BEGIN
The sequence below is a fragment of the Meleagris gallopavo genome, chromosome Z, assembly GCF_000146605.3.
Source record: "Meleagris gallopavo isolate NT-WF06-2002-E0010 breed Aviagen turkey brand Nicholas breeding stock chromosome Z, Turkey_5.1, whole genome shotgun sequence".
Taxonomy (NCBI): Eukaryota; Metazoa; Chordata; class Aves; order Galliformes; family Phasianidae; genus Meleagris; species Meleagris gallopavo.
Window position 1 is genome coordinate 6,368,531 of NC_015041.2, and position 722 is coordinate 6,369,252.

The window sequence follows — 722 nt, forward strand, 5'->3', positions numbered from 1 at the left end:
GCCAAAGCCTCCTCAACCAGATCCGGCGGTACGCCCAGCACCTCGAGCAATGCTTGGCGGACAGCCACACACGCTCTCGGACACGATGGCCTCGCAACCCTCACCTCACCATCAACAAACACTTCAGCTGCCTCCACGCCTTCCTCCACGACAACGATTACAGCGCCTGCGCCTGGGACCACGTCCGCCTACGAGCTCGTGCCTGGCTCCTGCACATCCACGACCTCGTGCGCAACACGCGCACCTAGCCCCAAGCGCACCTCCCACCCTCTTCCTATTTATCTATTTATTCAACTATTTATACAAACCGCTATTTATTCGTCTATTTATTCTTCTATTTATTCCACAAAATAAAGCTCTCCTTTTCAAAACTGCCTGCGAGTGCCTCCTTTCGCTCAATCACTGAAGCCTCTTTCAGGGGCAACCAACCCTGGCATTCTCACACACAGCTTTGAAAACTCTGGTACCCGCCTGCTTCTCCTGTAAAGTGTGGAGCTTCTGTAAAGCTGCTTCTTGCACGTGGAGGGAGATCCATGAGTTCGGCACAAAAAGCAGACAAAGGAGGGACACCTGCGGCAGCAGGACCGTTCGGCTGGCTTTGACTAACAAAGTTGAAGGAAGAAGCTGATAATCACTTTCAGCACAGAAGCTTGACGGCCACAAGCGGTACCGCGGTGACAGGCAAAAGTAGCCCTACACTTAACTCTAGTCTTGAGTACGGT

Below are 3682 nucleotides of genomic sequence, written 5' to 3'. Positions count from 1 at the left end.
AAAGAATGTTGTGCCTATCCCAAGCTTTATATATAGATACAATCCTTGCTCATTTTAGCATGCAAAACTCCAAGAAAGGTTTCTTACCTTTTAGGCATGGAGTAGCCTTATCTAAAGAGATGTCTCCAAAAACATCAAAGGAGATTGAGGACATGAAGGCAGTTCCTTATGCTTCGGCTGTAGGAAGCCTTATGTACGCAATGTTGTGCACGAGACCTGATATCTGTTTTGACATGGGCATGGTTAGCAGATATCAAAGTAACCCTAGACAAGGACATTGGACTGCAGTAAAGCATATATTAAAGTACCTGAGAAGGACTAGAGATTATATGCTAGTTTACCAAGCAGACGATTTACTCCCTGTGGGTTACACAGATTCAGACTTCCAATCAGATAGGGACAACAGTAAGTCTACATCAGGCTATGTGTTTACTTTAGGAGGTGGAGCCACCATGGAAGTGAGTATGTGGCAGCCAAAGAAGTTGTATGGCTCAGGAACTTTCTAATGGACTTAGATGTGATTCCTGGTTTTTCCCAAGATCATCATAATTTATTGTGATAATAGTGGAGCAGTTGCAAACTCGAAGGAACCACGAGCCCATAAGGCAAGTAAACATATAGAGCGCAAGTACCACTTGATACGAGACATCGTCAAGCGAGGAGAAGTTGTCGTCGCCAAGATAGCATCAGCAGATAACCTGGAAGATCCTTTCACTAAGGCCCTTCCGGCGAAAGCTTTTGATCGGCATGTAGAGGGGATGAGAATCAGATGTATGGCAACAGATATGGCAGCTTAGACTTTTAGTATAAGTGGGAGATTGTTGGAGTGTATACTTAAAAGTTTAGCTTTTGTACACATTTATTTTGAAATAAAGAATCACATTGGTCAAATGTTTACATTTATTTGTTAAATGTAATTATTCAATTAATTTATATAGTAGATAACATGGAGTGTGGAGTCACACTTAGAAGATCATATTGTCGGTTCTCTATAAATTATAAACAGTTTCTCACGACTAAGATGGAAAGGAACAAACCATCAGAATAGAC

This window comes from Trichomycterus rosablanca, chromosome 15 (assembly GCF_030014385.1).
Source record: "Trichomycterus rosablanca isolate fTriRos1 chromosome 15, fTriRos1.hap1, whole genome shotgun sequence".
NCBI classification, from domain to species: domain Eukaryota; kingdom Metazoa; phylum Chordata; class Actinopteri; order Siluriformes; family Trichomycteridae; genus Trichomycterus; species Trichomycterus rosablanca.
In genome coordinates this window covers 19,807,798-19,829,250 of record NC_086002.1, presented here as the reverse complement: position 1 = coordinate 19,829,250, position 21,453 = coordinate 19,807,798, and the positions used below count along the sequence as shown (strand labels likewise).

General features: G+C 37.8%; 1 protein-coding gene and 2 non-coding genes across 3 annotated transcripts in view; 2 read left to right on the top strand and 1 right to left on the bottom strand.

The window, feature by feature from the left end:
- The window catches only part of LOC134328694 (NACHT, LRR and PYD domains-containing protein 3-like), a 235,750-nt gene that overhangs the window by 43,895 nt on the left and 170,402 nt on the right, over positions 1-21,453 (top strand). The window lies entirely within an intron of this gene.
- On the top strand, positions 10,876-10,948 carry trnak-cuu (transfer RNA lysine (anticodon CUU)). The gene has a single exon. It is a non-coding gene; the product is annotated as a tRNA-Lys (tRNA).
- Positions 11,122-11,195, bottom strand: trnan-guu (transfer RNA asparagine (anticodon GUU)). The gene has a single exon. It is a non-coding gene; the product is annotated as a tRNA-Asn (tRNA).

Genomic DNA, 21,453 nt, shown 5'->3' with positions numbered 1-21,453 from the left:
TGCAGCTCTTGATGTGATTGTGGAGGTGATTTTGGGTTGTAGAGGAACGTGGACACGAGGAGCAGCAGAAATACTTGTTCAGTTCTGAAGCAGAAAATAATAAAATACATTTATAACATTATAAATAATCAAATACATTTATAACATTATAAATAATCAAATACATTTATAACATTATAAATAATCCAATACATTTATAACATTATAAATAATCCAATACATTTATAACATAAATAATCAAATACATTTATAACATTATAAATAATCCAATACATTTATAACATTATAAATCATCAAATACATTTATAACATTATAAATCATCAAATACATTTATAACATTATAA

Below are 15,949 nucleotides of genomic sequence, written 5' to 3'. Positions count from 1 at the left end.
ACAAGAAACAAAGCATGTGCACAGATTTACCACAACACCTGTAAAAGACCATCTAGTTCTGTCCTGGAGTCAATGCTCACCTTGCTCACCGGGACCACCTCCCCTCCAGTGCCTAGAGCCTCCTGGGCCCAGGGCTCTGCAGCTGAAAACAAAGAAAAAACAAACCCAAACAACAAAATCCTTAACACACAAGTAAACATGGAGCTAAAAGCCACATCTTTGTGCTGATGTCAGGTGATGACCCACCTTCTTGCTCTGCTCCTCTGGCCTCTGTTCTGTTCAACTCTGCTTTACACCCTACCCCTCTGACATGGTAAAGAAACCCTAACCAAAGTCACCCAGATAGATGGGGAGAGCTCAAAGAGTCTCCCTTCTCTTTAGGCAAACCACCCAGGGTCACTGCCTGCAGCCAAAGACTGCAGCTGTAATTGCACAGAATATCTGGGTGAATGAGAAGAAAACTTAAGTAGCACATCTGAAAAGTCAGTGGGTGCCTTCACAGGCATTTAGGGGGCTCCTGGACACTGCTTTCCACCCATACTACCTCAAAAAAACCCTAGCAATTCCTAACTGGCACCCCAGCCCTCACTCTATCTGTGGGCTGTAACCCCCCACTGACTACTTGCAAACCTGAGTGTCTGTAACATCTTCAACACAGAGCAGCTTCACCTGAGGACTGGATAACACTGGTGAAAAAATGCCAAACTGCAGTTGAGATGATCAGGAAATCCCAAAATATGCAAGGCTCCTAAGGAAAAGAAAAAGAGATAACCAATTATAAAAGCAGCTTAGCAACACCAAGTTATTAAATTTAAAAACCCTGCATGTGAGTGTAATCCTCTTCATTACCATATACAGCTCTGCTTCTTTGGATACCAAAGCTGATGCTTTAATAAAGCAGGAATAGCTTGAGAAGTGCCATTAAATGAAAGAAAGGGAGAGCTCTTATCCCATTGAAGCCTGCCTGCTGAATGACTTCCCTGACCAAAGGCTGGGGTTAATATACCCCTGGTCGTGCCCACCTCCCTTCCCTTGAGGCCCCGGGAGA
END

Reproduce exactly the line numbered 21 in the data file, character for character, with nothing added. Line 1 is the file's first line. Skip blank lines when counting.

ACAAGAAACAAAGCATGTGCACAGATTTACCACAACACCTGTAAAAGACCATCTAGTTCTGTCCTGGAGTCAATGCTCACCTTGCTCACCGGGACCACCTCCCCTCCAGTGCCTAGAGCCTCCTGGGCCCAGGGCTCTGCAGCTGAAAACAAAGAAAAAACAAACCCAAACAACAAAATCCTTAACACACAAGTAAACATGGAGCTAAAAGCCACATCTTTGTGCTGATGTCAGGTGATGACCCACCTTCTTGCTCTGCTCCTCTGGCCTCTGTTCTGTTCAACTCTGCTTTACACCCTACCCCTCTGACATGGTAAAGAAACCCTAACCAAAGTCACCCAGATAGATGGGGAGAGCTCAAAGAGTCTCCCTTCTCTTTAGGCAAACCACCCAGGGTCACTGCCTGCAGCCAAAGACTGCAGCTGTAATTGCACAGAATATCTGGGTGAATGAGAAGAAAACTTAAGTAGCACATCTGAAAAGTCAGTGGGTGCCTTCACAGGCATTTAGGGGGCTCCTGGACACTGCTTTCCACCCATACTACCTCAAAAAAACCCTAGCAATTCCTAACTGGCACCCCAGCCCTCACTCTATCTGTGGGCTGTAACCCCCCACTGACTACTTGCAAACCTGAGTGTCTGTAACATCTTCAACACAGAGCAGCTTCACCTGAGGACTGGATAACACTGGTGAAAAAATGCCAAACTGCAGTTGAGATGATCAGGAAATCCCAAAATATGCAAGGCTCCTAAGGAAAAGAAAAAGAGATAACCAATTATAAAAGCAGCTTAGCAACACCAAGTTATTAAATTTAAAAACCCTGCATGTGAGTGTAATCCTCTTCATTACCATATACAGCTCTGCTTCTTTGGATACCAAAGCTGATGCTTTAATAAAGCAGGAATAGCTTGAGAAGTGCCATTAAATGAAAGAAAGGGAGAGCTCTTATCCCATTGAAGCCTGCCTGCTGAATGACTTCCCTGACCAAAGGCTGGGGTTAATATACCCCTGGTCGTGCCCACCTCCCTTCCCTTGAGGCCCCGGGAGA